If you’re considering this option, think about what you would have spent on a holiday party. Now, take that budget and reinvest it in holiday bonuses or care packages for your employees. A big selling point of a party is to give back to your employees, and a bonus or gift can achieve the same purpose — perhaps even exceed it for the introverts on your squad. Plus, all of your employees benefit from the gesture, not only those who are comfortable attending an in-person event right now.
Something cool we did in 2020 at the height of the pandemic was a Favorite Things Catalog. Each member of leadership picked a couple of things they loved or used heavily, and employees got to pick one item as their gift from the company. They ranged from a bottle of expensive champagne to a massage gift card, to a car washing kit, to a weighted blanket, and much more. This helped us show each team member that they are appreciated. It was meaningful for each employee, and allowed them to get to know their leadership team and what’s meaningful to them.
Whatever you choose to do to celebrate the year’s end, the most important thing is that you think about what makes your employees special and what they like to do, and tailor your gift or bonus to them.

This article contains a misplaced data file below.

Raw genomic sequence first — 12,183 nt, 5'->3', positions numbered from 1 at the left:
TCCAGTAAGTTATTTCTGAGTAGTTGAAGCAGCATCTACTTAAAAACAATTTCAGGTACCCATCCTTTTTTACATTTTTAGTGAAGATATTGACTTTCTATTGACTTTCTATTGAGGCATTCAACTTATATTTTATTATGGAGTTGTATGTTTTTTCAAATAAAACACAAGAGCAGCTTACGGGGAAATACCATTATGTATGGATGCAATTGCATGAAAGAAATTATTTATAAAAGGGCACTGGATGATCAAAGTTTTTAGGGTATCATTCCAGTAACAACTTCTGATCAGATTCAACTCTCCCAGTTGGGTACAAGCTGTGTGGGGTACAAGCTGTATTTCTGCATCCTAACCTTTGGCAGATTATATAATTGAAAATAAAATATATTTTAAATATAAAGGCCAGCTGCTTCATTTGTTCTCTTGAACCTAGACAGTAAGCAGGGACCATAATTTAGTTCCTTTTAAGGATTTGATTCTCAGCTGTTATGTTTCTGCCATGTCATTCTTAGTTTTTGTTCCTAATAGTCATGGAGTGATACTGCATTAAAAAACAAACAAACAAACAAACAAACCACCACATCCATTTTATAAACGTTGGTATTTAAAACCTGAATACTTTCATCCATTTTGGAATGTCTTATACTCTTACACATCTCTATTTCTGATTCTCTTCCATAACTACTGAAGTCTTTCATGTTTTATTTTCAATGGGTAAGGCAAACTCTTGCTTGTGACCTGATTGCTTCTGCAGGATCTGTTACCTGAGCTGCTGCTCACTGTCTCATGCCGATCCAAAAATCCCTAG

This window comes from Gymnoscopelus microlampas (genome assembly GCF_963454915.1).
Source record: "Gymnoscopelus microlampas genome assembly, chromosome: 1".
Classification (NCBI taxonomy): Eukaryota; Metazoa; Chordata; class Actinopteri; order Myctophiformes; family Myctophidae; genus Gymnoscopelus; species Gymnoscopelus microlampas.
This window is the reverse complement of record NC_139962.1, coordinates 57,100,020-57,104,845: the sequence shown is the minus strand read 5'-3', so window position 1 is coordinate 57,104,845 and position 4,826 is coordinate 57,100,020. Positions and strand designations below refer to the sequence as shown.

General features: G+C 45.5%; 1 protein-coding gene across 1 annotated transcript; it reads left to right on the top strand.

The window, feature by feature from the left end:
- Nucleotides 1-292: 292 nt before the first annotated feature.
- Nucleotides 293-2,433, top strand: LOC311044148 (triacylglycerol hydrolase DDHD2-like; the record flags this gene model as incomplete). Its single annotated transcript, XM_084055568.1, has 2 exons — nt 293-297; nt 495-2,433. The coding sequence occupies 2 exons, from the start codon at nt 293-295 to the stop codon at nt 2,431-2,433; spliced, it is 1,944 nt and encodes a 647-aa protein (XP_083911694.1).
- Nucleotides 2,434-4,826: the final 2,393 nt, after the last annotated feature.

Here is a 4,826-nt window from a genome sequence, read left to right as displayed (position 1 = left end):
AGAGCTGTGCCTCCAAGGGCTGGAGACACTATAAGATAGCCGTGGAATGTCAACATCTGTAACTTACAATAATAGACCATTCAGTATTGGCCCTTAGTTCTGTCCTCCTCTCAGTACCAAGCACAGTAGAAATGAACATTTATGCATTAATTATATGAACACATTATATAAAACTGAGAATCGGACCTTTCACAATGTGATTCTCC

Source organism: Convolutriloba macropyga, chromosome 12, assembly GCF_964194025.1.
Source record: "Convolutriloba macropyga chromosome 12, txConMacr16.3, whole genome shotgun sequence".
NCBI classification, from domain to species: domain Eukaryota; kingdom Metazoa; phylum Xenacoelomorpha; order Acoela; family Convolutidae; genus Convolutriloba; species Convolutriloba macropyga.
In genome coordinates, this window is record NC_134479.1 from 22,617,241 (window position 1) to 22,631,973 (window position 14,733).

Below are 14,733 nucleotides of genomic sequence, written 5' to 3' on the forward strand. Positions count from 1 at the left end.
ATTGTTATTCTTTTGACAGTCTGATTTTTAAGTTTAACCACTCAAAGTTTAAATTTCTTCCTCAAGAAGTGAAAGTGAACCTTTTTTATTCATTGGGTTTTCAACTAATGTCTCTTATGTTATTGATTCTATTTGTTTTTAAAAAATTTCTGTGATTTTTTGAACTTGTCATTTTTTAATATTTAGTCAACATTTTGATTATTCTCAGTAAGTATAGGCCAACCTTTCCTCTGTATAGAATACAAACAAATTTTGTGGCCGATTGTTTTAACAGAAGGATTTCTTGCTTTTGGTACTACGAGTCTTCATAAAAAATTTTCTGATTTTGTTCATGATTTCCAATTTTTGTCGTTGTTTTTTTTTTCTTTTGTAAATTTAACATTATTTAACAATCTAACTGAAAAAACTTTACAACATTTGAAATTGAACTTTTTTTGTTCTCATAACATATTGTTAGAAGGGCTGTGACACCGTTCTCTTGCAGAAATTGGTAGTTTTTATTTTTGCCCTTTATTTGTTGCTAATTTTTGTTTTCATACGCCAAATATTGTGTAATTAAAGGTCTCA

It sounds crazy, but COVID-19 actually saved our holiday party. In the years leading up to COVID, our holiday party had started to die. Attendance and enthusiasm was dropping, and I take the blame for getting lazy in planning last-minute, boring parties. COVID, however, kicked my butt into gear to plan something bigger and better.
Since we went fully remote in 2020, our team members (who are pretty close on a personal level) hardly got to see each other. So the holiday party in 2020 gave us all an excuse to get together and catch up. We went all out in 2020 with an outdoor ski day and tailgate, and we had 100% attendance.
If COVID has taught me anything about holiday parties, it’s that they shouldn’t be taken for granted. It shouldn’t be some impromptu potluck. Holiday parties are about connecting with team members on a personal level, celebrating the year’s accomplishments and having fun.
Your options for planning a holiday party will vary depending on your local conditions, the size of your workforce, and the opinions of your employees. The most important thing you can do is to be open-minded and think outside the traditional party to ensure employees stay safe and feel appreciated.